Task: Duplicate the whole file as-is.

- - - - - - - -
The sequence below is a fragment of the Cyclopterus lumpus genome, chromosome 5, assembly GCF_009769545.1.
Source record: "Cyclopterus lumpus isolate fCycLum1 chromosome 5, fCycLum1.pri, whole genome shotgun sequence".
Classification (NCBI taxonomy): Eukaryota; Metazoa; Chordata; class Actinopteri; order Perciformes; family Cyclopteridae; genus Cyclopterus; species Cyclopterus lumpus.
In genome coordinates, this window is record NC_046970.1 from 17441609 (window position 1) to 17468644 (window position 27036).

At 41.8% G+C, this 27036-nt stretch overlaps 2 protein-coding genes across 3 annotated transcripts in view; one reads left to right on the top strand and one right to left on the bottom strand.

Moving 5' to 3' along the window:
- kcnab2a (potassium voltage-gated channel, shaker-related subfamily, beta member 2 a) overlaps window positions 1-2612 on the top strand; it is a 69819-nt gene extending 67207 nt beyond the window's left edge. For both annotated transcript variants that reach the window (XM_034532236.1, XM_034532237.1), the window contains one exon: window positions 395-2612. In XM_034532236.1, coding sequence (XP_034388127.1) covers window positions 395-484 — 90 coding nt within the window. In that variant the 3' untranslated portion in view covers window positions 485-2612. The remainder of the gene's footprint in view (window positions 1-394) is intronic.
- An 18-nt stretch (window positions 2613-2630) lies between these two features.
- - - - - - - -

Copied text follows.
The sequence below is a fragment of the Cyclopterus lumpus genome, chromosome 5, assembly GCF_009769545.1.
Source record: "Cyclopterus lumpus isolate fCycLum1 chromosome 5, fCycLum1.pri, whole genome shotgun sequence".
Classification (NCBI taxonomy): Eukaryota; Metazoa; Chordata; class Actinopteri; order Perciformes; family Cyclopteridae; genus Cyclopterus; species Cyclopterus lumpus.
In genome coordinates, this window is record NC_046970.1 from 17441609 (window position 1) to 17468644 (window position 27036).

At 41.8% G+C, this 27036-nt stretch overlaps 2 protein-coding genes across 3 annotated transcripts in view; one reads left to right on the top strand and one right to left on the bottom strand.

Moving 5' to 3' along the window:
- kcnab2a (potassium voltage-gated channel, shaker-related subfamily, beta member 2 a) overlaps window positions 1-2612 on the top strand; it is a 69819-nt gene extending 67207 nt beyond the window's left edge. For both annotated transcript variants that reach the window (XM_034532236.1, XM_034532237.1), the window contains one exon: window positions 395-2612. In XM_034532236.1, coding sequence (XP_034388127.1) covers window positions 395-484 — 90 coding nt within the window. In that variant the 3' untranslated portion in view covers window positions 485-2612. The remainder of the gene's footprint in view (window positions 1-394) is intronic.
- An 18-nt stretch (window positions 2613-2630) lies between these two features.